Remarkable: An eco-friendly way to extract critical rare earth elements

A new mussel-inspired nanocellulose coating (MINC).


Rare earth elements (REE) play a key role in clean energy. It is vital to producing lightweight, efficient batteries and essential components in wind turbines.

Contrarily, traditional methods of extracting these metals cause environmental problems such as habitat destruction, water and air pollution, and the high energy requirements for extracting and processing these elements.

Penn State researchers used mussel stickiness as inspiration to find a solution to this conundrum. Researchers have created a novel mussel-inspired nano cellulose coating (MINC) by imitating this natural adhesive, and it has shown what they term a “remarkable, even surprising” ability to recover REEs from secondary sources like industrial wastewater without consuming a lot of energy.

Mussels can stick to underwater surfaces thanks to the adhesive properties of catechol-based molecules found in mussel proteins. This is mirrored in MINC, which comprises tiny, sticky, hairy cellulose nanocrystals. Dopamine-mediated ad-layer creation is used to apply the MINC to a substrate. The MINC may adhere to various substrates thanks to a chemical reaction that creates a thin coating of molecules on a surface.

Lead author Amir Sheikhi, assistant professor of chemical engineering and biomedical engineering, courtesy, said, “The MINC approach offers a sustainable and eco-friendly alternative to conventional extraction methods, minimizing the environmental footprint and contributing to the long-term availability of critical elements.”

The researchers mainly focused on applying MINC to extract a particular REE, neodymium. However, the “rare” portion of rare earth elements is particularly true for neodymium because there isn’t a ready supply of this essential element, which demands extraction from secondary sources such as recycling industrial wastes. Sheikhi claims that this might be both ineffective and energy-consuming.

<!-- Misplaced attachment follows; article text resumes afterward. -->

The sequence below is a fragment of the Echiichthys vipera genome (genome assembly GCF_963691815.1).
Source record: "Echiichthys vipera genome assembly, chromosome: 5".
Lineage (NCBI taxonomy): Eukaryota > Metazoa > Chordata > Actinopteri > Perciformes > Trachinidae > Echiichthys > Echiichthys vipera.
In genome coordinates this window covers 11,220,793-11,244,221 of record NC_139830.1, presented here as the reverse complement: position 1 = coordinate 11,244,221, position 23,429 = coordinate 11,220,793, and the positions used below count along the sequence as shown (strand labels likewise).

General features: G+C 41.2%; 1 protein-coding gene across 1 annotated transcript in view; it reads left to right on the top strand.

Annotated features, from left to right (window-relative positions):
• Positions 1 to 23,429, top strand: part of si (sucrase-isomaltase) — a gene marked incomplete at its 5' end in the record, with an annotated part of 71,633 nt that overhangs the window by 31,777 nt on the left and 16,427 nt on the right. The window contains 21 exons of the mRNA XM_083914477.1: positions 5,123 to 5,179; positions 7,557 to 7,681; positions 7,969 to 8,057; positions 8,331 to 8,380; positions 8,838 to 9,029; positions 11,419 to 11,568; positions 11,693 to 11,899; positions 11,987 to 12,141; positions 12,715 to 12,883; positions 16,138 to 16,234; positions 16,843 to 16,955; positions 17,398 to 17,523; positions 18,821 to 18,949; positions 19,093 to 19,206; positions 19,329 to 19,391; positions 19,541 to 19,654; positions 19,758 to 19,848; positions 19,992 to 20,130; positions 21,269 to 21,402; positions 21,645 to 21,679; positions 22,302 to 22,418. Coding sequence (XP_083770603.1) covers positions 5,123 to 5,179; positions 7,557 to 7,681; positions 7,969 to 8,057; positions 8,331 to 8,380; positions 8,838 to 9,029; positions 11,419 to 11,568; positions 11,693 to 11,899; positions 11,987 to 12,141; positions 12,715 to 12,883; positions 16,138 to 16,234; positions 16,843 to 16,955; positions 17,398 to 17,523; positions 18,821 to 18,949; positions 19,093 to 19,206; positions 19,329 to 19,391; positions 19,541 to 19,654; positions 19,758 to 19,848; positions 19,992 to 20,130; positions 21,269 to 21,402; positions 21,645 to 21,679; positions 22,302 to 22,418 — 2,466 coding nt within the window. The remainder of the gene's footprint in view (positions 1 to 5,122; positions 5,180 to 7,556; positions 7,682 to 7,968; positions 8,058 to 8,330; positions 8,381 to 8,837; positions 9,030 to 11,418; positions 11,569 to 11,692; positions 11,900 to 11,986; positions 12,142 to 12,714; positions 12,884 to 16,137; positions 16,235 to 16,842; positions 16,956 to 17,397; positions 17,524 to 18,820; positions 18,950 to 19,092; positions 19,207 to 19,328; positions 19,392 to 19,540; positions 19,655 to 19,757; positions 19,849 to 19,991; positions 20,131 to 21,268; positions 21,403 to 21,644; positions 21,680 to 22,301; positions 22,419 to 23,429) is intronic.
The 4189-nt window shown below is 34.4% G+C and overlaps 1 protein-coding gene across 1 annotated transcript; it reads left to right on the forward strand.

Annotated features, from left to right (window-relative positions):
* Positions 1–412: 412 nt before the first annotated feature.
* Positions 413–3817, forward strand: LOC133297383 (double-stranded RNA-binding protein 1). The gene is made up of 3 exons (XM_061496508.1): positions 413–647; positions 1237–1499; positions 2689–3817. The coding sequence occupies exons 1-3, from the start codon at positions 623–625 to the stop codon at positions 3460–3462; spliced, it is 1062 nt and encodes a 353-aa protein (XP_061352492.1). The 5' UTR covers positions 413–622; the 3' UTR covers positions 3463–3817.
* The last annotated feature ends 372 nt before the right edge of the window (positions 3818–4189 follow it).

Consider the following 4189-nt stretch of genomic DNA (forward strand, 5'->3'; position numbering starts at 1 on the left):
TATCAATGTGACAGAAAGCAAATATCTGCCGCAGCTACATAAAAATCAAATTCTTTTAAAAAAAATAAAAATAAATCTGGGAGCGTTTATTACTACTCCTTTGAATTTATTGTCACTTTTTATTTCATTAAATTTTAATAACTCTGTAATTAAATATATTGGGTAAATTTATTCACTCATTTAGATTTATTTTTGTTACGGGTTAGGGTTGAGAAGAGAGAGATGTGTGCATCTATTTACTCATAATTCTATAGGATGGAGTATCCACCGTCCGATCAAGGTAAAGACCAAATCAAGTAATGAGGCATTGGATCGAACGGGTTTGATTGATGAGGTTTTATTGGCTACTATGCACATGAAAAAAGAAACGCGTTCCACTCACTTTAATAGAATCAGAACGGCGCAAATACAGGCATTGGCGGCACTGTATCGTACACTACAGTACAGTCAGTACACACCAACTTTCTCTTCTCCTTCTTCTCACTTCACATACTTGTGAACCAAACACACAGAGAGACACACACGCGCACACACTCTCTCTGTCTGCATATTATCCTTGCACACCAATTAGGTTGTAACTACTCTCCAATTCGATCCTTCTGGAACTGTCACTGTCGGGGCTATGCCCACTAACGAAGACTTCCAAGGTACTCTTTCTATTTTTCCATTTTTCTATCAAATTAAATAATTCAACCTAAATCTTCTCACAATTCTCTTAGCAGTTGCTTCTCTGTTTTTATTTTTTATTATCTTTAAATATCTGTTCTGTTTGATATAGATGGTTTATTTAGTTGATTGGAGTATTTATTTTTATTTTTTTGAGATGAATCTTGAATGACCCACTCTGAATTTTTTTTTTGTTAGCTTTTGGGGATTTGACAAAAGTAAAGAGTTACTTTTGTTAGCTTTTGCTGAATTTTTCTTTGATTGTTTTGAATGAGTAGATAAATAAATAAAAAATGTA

The REE is drawn out of the water by the MINC coating, which is to neodymium what a magnet is to iron, even when the element is only present in parts per million.

Sheikhi said, “The challenge in extracting neodymium lies in achieving efficient and selective removal of it at low concentrations. The MINC presented in this study offers improved selectivity and capacity for neodymium removal, overcoming limitations of previous methods.”

“This selectivity allows MINC to avoid recovering undesired elements like sodium and calcium, which would waste time and energy if they had to be filtered to further refine the neodymium.”

“The public and society will benefit from this work through the potential for increased availability of neodymium, a crucial element for not just developing clean energy technologies, but also for creating new medical and electronic devices.”

Scientists are further planning to investigate how the MINC method may work to extract other REEs.

This research advances existing technologies and helps address supply scarcity problems by offering a sustainable and effective approach to neodymium recovery. As a result, there is a greater chance that this technology will one day be applied to additional REE recovery projects.

Journal Reference:

  1. Shang-Lin Yeh et al., Mussel-Inspired Nanocellulose Coating for Selective Neodymium Recovery, ACS Applied Materials & Interfaces (2023). DOI: 10.1021/acsami.3c04512
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